Can a Christian foster care group reject non-Christians? The Trump administration may say yes.

Oct 23, 2018

By Tara Isabella Burton

The Trump administration is considering a request from a faith-based foster care agency to continue denying non-Christian parents from fostering children, the Intercept reported Friday.

The case centers around a South Carolina Christian organization, Miracle Hill Ministries, which claims that under the 1993 Religious Freedom Restoration Act (RFRA), they are not obligated to place children with non-Protestant Christian foster families.

Miracle Hill receives federal funds to pair children with foster families, while specifically recruiting Christian families. In practice, this means that they’ve frequently refused to place foster children with non-Protestant, non-Christian families. Several Jewish families, the Intercept’s Akela Lacy reports, have been explicitly told that they were rejected on the basis of their faith.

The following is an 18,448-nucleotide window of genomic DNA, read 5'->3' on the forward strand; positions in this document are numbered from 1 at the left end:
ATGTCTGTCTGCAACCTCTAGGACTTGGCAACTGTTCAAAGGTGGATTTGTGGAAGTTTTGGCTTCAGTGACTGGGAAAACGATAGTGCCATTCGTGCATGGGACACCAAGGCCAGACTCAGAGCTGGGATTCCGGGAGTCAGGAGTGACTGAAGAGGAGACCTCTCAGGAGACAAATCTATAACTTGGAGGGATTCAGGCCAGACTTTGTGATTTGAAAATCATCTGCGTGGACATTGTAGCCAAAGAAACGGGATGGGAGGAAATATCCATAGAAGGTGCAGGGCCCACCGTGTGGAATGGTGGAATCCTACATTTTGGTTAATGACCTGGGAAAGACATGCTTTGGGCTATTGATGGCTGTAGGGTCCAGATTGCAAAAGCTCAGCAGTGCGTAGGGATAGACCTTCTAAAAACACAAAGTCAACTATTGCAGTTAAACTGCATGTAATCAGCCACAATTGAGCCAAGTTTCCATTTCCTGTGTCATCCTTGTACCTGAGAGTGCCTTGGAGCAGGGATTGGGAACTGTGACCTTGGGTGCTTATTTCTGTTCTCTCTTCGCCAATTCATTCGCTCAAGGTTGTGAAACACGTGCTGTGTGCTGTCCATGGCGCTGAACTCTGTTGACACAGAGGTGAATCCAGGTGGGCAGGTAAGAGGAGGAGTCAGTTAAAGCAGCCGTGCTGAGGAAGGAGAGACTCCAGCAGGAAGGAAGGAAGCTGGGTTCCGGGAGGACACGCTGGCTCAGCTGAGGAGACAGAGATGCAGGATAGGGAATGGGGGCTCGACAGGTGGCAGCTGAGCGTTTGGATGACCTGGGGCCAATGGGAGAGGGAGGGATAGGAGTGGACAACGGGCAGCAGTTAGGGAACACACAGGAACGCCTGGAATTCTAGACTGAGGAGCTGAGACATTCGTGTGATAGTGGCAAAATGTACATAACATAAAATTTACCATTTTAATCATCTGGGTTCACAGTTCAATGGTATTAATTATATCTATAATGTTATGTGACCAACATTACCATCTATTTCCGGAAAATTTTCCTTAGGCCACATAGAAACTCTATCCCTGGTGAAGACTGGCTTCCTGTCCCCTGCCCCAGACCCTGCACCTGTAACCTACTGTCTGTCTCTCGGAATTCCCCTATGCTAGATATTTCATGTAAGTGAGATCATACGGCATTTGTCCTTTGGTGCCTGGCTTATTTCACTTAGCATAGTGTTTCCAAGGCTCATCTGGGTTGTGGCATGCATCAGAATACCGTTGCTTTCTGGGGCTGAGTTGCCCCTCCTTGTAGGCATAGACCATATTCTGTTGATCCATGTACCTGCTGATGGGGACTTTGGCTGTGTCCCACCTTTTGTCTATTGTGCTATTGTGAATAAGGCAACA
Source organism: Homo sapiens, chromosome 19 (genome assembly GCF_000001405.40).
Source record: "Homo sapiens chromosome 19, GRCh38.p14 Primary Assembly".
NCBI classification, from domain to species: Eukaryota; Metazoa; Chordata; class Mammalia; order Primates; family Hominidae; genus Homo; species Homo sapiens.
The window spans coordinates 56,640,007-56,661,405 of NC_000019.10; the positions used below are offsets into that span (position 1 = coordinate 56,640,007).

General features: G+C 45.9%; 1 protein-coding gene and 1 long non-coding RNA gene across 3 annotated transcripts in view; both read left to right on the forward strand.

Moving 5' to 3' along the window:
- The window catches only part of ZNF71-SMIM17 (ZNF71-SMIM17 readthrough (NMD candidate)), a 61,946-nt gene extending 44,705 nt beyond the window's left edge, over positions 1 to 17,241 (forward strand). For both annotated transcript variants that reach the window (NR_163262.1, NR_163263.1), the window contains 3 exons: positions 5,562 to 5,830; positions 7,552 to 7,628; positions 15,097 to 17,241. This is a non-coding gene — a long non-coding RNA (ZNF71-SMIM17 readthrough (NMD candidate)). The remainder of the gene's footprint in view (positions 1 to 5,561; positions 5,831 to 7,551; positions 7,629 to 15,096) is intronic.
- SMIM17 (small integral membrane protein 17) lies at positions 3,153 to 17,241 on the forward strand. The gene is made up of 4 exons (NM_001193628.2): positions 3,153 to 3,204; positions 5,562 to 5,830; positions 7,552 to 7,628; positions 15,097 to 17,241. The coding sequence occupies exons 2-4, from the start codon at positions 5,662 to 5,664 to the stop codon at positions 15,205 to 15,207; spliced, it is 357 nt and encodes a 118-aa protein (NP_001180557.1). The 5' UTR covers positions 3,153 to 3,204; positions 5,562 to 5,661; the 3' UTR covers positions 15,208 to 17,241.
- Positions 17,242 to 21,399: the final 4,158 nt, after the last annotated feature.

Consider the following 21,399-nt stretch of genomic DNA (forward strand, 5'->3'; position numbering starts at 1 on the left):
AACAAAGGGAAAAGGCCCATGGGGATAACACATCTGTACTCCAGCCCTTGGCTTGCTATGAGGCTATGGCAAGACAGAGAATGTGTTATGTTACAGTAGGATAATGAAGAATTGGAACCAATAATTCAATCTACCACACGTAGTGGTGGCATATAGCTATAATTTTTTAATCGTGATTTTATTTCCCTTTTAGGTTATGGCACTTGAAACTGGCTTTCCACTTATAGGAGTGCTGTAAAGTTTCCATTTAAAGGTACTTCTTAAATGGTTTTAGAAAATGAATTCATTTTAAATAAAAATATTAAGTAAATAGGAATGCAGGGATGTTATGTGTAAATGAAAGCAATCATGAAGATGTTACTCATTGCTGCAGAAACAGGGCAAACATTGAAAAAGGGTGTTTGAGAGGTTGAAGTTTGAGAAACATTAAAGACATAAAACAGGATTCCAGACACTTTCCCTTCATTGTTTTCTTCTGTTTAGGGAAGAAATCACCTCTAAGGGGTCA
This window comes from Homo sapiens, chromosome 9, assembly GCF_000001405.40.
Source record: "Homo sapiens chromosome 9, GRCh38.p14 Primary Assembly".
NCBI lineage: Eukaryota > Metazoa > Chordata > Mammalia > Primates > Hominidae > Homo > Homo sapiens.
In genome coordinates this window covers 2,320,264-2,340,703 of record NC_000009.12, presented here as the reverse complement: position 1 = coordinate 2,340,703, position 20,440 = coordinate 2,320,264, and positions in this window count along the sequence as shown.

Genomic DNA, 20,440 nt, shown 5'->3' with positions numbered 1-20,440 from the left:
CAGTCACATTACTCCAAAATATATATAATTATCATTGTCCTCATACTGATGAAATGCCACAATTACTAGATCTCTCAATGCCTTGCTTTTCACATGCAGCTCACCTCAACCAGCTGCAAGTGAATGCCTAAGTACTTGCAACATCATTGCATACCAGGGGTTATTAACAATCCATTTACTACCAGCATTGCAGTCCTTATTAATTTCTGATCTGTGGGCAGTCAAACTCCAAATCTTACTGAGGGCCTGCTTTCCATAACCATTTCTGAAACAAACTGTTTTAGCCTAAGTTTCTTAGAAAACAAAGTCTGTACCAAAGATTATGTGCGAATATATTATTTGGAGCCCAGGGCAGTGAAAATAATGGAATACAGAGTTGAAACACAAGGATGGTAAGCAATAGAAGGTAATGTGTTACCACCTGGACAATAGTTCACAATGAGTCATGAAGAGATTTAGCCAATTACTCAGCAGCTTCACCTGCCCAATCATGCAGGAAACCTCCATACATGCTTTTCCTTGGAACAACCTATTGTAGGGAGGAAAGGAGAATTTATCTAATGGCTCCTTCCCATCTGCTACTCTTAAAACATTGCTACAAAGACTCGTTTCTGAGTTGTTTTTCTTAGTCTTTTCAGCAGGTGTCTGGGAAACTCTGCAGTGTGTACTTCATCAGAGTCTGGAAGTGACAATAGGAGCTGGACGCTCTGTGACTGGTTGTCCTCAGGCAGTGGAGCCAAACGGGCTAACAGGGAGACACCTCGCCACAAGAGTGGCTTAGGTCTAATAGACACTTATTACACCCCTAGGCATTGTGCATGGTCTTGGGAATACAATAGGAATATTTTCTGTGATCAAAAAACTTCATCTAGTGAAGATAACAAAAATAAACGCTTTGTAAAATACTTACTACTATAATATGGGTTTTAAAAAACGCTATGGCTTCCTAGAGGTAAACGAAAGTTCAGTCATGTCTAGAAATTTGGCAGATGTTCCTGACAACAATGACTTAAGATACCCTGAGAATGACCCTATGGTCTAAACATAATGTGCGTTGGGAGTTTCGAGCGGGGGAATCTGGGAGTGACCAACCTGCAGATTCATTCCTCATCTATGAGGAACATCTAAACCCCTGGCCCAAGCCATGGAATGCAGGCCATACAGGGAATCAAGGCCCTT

The request from Miracle Hill is currently under consideration by the Department of Health and Human Services, which has, under the Trump administration, consistently upheld tenets and rights affiliated with the political stance of evangelical Christianity, including anti-abortion rights and anti-LGBTQ positions.

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